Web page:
Mountain O&P in the News
our amputee care in nepal
Operation Namaste is a registered 501(c)3 that has been providing non-governmental assistance in Nepal and other developing countries since 2015.
It is our goal to make a network whereby medical professionals can build international partnerships to improve prosthetic and orthotic care around the world. Through this network, participants will share technology, education, and resources for the charitable purpose of aiding people with physical limitations.
Operation Namaste provides care for amputees in Nepal and around the world.
designing a paralympian's device
"Jeff Erenstone, CPO, chief designer of Performance Orthotic Design and president and head clinician of Mountain Orthotic & Prosthetic Services, both located in Lake Placid, New York, specializes in crafting personalized adaptive sports equipment from his office at the site of the 1980 Winter Olympics. Recently, he built a cross-country sit-ski that will be used by Dan Cnossen in the 2014 Paralympic Winter Games in Sochi, Russia. The O&P EDGE asked Erenstone to describe the process of developing Cnossen's sit-ski."
coordinating care from amputation through rehabilitation
"They say no man is an island, and that is likely true with regard to healthcare professionals providing the most effective O&P care. According to the experts The O&P EDGE spoke to, the more members of a patient's healthcare team coordinate with each other, the better the patient's outcome.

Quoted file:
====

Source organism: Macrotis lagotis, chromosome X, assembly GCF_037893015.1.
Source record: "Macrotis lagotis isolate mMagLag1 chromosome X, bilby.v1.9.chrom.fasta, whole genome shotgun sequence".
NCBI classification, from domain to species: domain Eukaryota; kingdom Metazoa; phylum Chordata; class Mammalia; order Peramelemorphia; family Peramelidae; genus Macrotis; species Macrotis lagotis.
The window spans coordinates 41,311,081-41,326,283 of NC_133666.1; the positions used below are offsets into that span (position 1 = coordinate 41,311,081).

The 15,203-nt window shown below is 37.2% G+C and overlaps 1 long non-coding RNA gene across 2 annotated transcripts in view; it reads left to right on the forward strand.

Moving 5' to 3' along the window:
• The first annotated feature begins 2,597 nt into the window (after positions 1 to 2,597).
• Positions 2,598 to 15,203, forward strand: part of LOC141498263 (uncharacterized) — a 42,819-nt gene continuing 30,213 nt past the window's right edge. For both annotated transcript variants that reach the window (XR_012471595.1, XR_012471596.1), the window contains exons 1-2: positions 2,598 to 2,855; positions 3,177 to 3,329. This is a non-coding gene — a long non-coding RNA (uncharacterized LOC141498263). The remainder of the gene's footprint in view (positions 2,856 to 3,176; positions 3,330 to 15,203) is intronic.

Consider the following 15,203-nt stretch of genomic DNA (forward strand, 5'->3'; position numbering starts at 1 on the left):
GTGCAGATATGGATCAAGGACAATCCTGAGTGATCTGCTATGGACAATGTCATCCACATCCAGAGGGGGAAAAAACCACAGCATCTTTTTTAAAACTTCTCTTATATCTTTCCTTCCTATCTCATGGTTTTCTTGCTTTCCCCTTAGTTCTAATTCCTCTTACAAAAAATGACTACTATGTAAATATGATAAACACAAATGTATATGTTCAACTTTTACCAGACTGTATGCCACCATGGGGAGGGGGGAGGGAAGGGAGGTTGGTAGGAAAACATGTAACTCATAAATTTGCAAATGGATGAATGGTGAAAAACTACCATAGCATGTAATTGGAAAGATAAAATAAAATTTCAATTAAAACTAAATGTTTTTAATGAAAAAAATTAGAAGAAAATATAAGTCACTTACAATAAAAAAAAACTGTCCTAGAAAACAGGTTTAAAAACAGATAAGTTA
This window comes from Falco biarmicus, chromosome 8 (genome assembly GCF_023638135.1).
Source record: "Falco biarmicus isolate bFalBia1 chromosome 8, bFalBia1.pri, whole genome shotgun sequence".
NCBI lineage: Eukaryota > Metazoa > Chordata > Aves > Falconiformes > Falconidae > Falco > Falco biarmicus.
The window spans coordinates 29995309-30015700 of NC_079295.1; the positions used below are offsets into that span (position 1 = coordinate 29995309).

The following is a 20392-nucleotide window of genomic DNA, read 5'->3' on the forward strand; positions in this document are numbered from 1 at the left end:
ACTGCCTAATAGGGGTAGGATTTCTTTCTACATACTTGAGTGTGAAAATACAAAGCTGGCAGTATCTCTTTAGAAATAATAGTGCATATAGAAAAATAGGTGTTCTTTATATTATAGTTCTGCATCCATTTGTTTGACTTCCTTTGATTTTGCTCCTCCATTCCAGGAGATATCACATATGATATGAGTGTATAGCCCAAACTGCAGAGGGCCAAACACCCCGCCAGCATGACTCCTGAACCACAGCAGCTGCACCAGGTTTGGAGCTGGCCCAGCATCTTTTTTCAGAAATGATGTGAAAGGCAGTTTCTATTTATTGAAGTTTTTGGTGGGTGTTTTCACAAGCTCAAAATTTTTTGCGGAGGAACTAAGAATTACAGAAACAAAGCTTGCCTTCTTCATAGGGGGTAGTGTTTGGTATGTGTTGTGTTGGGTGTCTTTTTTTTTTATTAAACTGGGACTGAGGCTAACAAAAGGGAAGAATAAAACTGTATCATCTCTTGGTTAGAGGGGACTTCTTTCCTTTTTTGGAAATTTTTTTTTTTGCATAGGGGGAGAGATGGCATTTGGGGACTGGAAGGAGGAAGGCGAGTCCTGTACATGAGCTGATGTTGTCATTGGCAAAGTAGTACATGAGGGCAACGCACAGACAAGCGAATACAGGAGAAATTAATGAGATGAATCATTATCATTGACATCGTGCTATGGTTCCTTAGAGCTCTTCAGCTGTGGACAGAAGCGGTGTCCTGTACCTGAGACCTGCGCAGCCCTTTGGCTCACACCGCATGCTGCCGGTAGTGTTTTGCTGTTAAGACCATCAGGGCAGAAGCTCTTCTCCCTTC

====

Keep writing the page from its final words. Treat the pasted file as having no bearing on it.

"The O&P EDGE asked professionals from several different healthcare settings how they go about coordinating care from amputation through rehabilitation and how this improves their ability to care for their patients."
amputee swims to valcour island
"Tim Ayres left his lakeside Plattsburgh home one day last week and entered the waters of Lake Champlain. His backstroke had soon carried him far from shore. But there was still a long way to go. He was swimming to Valcour Island, about a mile away. What makes it more remarkable is that Ayres is 68 years old and several years ago lost his left leg below the knee. He swims with the strength of his arms alone. 'I used to be able to swim every way, but with one leg, I lose balance when I try other strokes,' he said. So, Ayres stays with the elementary backstroke."